Tuesday, April 01, 2008

Michael Mukasey & The Manipulation of Truth

Last week, Michael Mukasey, speaking in San Francisco, made some startling comments about alleged pre-9/11 intelligence. He exploited the deaths of some 3,000 Americans to make political points in the FISA fight. Despite the fact that the media has been prepared to allow him to get away with those comments, there are those who have decided to expose what he said and actually hold the Attorney General accountable for his words.

What a concept!

I was listening to the Rachel Maddow show this evening on Air America, when she interviewed Glenn Greenwald, who has challenged Mukasey in a column at salon.com.

Greenwald writes:
"Speaking in San Francisco this week, Mukasey demanded that the President be given new warrantless eavesdropping powers and that lawbreaking telecoms be granted amnesty. To make his case, Mukasey teared up while exploiting the 3,000 Americans who died on 9/11 and said this:

"Officials "shouldn't need a warrant when somebody with a phone in Iraq picks up a phone and calls somebody in the United States because that's the call that we may really want to know about. And before 9/11, that's the call that we didn't know about. We knew that there has been a call from someplace that was known to be a safe house in Afghanistan and we knew that it came to the United States. We didn't know precisely where it went."

"At that point in his answer, Mr. Mukasey grimaced, swallowed hard, and seemed to tear up as he reflected on the weaknesses in America's anti-terrorism strategy prior to the 2001 attacks. "We got three thousand. . . . We've got three thousand people who went to work that day and didn't come home to show for that," he said, struggling to maintain his composure.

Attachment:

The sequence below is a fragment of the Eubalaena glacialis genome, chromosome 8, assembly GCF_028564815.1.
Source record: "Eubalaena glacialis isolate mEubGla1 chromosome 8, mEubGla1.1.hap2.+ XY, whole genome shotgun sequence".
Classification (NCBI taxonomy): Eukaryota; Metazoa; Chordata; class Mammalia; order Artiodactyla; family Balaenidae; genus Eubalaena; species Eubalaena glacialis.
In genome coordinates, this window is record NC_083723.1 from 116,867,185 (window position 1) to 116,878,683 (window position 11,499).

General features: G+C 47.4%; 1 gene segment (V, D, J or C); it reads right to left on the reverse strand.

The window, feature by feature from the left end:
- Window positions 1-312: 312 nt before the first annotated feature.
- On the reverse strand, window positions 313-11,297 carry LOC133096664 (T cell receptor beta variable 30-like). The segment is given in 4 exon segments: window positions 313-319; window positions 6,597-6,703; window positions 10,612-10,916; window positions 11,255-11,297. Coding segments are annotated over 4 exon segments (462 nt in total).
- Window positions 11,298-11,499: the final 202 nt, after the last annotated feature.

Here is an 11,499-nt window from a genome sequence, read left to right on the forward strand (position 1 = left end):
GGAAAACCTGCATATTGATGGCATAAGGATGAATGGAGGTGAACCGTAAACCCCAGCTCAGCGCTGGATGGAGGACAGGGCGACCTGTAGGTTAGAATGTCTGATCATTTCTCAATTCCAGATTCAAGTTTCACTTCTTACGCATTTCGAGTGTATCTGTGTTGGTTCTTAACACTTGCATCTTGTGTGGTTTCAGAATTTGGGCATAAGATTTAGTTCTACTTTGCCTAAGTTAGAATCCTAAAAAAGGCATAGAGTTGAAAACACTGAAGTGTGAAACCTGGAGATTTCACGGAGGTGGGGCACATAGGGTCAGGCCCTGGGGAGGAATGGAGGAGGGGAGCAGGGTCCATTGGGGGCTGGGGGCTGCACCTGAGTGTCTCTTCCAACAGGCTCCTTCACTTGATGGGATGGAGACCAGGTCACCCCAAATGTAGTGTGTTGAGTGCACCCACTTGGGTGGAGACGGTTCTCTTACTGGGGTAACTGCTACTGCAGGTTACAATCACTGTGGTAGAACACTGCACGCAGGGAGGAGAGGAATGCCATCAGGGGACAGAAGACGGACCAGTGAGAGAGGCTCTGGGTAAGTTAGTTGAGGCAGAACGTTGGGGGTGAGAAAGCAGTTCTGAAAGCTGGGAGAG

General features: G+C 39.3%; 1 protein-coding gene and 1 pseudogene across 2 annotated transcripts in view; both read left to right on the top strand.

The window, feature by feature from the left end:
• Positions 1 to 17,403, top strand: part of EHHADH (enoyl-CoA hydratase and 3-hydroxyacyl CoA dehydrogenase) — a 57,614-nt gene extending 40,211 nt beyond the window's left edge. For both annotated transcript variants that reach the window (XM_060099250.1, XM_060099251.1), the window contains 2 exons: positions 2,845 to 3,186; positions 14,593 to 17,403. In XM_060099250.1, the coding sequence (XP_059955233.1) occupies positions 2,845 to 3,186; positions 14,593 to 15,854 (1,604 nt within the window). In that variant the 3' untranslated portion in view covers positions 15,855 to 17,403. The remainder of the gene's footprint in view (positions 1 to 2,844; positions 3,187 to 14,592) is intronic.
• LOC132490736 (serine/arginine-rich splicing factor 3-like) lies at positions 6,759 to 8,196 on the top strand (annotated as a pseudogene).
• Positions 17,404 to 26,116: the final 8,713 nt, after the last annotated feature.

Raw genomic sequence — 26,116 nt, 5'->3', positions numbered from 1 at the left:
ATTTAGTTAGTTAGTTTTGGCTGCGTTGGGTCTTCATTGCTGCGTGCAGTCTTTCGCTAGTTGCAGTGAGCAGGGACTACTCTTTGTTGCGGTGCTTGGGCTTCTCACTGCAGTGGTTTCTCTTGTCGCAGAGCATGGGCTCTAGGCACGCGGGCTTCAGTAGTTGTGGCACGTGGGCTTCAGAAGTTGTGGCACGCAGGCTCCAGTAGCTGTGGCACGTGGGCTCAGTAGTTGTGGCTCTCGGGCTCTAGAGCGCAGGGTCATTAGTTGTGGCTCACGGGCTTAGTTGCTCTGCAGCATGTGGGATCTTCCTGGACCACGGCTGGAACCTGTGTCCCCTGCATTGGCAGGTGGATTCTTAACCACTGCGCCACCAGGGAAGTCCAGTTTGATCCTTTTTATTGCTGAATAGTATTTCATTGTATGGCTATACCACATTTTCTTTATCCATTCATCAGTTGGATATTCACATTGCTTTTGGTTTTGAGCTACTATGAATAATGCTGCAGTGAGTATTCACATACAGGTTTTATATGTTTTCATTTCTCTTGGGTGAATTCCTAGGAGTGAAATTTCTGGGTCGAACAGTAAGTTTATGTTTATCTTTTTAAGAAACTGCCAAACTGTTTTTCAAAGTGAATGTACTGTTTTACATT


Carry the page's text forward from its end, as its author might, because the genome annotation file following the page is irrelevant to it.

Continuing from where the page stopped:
"At the time of the attacks, Mr. Mukasey was the chief judge at the federal courthouse a few blocks away from the World Trade Center.

"These are multiple falsehoods here, and independently, this whole claim makes no sense. There is also a pretty startling new revelation here about the Bush administration's pre-9/11 failure that requires a good amount of attention."
Greenwald asks the questions and makes the points that the corporate-owned media has chosen to ignore.

Among them are the fact that warrants were not required under the old FISA law to monitor a call that originated in Afghanistan. Additionally, in a worst-case scenario, the government would have been allowed to monitor suspected terrorists for 72 hours without pursuing a warrant. So, Greenwald wonders, "why didn't they" eavesdrop on that alleged call.

If Mukasey was speaking metaphorically, he needs to come clean, and quick. Otherwise, the charge that the White House had pre-9/11 intelligence and refused to follow-up, needs to be investigated for sheer incompetence.

Greenwald also catches Mukasey in yet another lie. The Attorney General has repeated the untruth that the telecoms cannot face trial or our national secret methods of tracking down terrorists would be compromised.

Greenwald writes:
"Mike Mukasey was a long-time federal judge and so I feel perfectly comfortable calling that what it is: a brazen lie. Federal courts hear classified information with great regularity and it is not heard in "open court." There are numerous options available to any federal judge to hear classified information -- closed courtrooms, in camera review (in chambers only), ex parte communications (communications between one party and the judge only). No federal judge -- and certainly not Vaughn Walker, the Bush 41 appointee presiding over the telecom cases -- is going to allow "disclosure in open court of . . . . the means and the methods by which we collect foreign intelligence." And Mukasey knows that."
Greenwald goes farther than this and I urge you to check out the entire column here.

After familiarizing yourself with the story it would be a good idea to demand that our local politicians and media outlets actually start asking questions to get to the bottom of this.

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